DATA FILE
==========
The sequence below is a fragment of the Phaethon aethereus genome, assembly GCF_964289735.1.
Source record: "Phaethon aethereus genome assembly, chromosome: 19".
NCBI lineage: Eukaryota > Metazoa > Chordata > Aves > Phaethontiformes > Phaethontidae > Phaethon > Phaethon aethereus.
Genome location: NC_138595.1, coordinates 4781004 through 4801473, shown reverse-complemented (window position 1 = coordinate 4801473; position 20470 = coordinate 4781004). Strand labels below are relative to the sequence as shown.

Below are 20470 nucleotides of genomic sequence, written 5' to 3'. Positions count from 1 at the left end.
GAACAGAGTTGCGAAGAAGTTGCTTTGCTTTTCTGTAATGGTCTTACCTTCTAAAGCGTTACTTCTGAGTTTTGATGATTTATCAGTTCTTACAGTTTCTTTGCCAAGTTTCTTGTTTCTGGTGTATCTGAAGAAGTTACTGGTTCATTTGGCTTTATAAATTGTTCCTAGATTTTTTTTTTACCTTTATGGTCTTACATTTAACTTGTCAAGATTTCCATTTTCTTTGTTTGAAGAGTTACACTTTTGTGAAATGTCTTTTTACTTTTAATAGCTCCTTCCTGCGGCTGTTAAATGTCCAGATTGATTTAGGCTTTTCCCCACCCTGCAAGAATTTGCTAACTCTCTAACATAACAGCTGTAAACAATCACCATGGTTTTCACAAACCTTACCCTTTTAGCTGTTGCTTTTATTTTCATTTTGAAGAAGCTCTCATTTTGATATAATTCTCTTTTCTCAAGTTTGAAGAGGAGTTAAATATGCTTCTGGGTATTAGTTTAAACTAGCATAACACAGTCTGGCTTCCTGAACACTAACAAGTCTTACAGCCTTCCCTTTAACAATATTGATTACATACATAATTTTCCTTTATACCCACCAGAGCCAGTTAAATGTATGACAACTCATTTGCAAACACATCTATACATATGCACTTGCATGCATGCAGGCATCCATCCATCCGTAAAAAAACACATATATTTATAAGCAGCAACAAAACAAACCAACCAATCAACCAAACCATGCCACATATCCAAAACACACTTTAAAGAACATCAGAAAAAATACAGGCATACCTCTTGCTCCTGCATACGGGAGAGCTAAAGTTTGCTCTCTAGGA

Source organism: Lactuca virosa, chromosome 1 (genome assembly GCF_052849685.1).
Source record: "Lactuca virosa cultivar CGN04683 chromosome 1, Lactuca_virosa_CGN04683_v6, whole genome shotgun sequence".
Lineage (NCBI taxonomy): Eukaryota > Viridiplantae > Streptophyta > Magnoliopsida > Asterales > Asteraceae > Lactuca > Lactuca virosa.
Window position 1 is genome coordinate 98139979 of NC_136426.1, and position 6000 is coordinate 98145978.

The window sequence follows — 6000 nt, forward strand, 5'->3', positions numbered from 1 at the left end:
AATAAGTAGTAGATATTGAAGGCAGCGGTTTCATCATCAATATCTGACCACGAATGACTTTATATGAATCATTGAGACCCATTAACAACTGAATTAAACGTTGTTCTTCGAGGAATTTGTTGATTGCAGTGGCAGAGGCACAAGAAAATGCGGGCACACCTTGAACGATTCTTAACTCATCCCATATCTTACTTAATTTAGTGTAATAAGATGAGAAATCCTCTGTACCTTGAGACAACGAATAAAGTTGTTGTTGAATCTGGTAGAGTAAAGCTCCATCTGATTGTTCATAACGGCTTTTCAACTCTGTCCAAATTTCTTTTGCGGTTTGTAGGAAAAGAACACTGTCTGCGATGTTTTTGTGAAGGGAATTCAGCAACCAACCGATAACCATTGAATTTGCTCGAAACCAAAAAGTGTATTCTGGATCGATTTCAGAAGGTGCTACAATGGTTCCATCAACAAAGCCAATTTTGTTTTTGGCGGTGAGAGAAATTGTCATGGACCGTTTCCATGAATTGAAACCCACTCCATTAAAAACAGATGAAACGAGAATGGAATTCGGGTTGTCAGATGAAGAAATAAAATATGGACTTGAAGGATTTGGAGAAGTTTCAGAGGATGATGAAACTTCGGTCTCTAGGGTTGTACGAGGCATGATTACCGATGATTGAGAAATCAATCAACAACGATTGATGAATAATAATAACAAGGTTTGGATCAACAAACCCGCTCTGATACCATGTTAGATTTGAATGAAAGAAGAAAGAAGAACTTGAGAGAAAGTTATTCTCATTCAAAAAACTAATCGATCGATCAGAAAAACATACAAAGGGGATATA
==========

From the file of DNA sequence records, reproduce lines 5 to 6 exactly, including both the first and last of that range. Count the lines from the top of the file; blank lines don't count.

Below are 20470 nucleotides of genomic sequence, written 5' to 3'. Positions count from 1 at the left end.
GAACAGAGTTGCGAAGAAGTTGCTTTGCTTTTCTGTAATGGTCTTACCTTCTAAAGCGTTACTTCTGAGTTTTGATGATTTATCAGTTCTTACAGTTTCTTTGCCAAGTTTCTTGTTTCTGGTGTATCTGAAGAAGTTACTGGTTCATTTGGCTTTATAAATTGTTCCTAGATTTTTTTTTTACCTTTATGGTCTTACATTTAACTTGTCAAGATTTCCATTTTCTTTGTTTGAAGAGTTACACTTTTGTGAAATGTCTTTTTACTTTTAATAGCTCCTTCCTGCGGCTGTTAAATGTCCAGATTGATTTAGGCTTTTCCCCACCCTGCAAGAATTTGCTAACTCTCTAACATAACAGCTGTAAACAATCACCATGGTTTTCACAAACCTTACCCTTTTAGCTGTTGCTTTTATTTTCATTTTGAAGAAGCTCTCATTTTGATATAATTCTCTTTTCTCAAGTTTGAAGAGGAGTTAAATATGCTTCTGGGTATTAGTTTAAACTAGCATAACACAGTCTGGCTTCCTGAACACTAACAAGTCTTACAGCCTTCCCTTTAACAATATTGATTACATACATAATTTTCCTTTATACCCACCAGAGCCAGTTAAATGTATGACAACTCATTTGCAAACACATCTATACATATGCACTTGCATGCATGCAGGCATCCATCCATCCGTAAAAAAACACATATATTTATAAGCAGCAACAAAACAAACCAACCAATCAACCAAACCATGCCACATATCCAAAACACACTTTAAAGAACATCAGAAAAAATACAGGCATACCTCTTGCTCCTGCATACGGGAGAGCTAAAGTTTGCTCTCTAGGA